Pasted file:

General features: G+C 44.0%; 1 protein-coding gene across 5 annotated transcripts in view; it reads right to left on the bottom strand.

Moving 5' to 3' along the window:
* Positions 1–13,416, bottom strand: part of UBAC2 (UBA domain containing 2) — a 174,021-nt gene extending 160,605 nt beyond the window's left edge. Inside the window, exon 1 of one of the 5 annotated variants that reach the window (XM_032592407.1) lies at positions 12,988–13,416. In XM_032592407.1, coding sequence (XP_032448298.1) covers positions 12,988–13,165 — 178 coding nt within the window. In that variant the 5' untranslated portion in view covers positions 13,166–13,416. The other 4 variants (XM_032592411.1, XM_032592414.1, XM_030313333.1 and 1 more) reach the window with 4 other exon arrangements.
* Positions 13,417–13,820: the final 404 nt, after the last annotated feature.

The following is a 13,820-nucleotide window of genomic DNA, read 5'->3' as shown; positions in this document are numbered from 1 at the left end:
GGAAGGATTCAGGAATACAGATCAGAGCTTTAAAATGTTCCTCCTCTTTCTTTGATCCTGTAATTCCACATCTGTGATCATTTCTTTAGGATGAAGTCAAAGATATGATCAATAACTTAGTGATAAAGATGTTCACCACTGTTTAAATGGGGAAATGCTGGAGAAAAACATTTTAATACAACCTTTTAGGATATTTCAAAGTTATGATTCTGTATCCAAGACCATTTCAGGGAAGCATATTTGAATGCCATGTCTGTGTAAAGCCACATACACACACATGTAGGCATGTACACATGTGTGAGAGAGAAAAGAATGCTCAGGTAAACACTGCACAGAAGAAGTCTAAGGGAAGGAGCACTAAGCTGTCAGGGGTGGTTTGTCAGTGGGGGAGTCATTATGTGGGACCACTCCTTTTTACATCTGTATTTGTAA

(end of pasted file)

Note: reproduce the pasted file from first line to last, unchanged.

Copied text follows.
General features: G+C 44.0%; 1 protein-coding gene across 5 annotated transcripts in view; it reads right to left on the bottom strand.

Moving 5' to 3' along the window:
* Positions 1–13,416, bottom strand: part of UBAC2 (UBA domain containing 2) — a 174,021-nt gene extending 160,605 nt beyond the window's left edge. Inside the window, exon 1 of one of the 5 annotated variants that reach the window (XM_032592407.1) lies at positions 12,988–13,416. In XM_032592407.1, coding sequence (XP_032448298.1) covers positions 12,988–13,165 — 178 coding nt within the window. In that variant the 5' untranslated portion in view covers positions 13,166–13,416. The other 4 variants (XM_032592411.1, XM_032592414.1, XM_030313333.1 and 1 more) reach the window with 4 other exon arrangements.
* Positions 13,417–13,820: the final 404 nt, after the last annotated feature.

The following is a 13,820-nucleotide window of genomic DNA, read 5'->3' as shown; positions in this document are numbered from 1 at the left end:
GGAAGGATTCAGGAATACAGATCAGAGCTTTAAAATGTTCCTCCTCTTTCTTTGATCCTGTAATTCCACATCTGTGATCATTTCTTTAGGATGAAGTCAAAGATATGATCAATAACTTAGTGATAAAGATGTTCACCACTGTTTAAATGGGGAAATGCTGGAGAAAAACATTTTAATACAACCTTTTAGGATATTTCAAAGTTATGATTCTGTATCCAAGACCATTTCAGGGAAGCATATTTGAATGCCATGTCTGTGTAAAGCCACATACACACACATGTAGGCATGTACACATGTGTGAGAGAGAAAAGAATGCTCAGGTAAACACTGCACAGAAGAAGTCTAAGGGAAGGAGCACTAAGCTGTCAGGGGTGGTTTGTCAGTGGGGGAGTCATTATGTGGGACCACTCCTTTTTACATCTGTATTTGTAA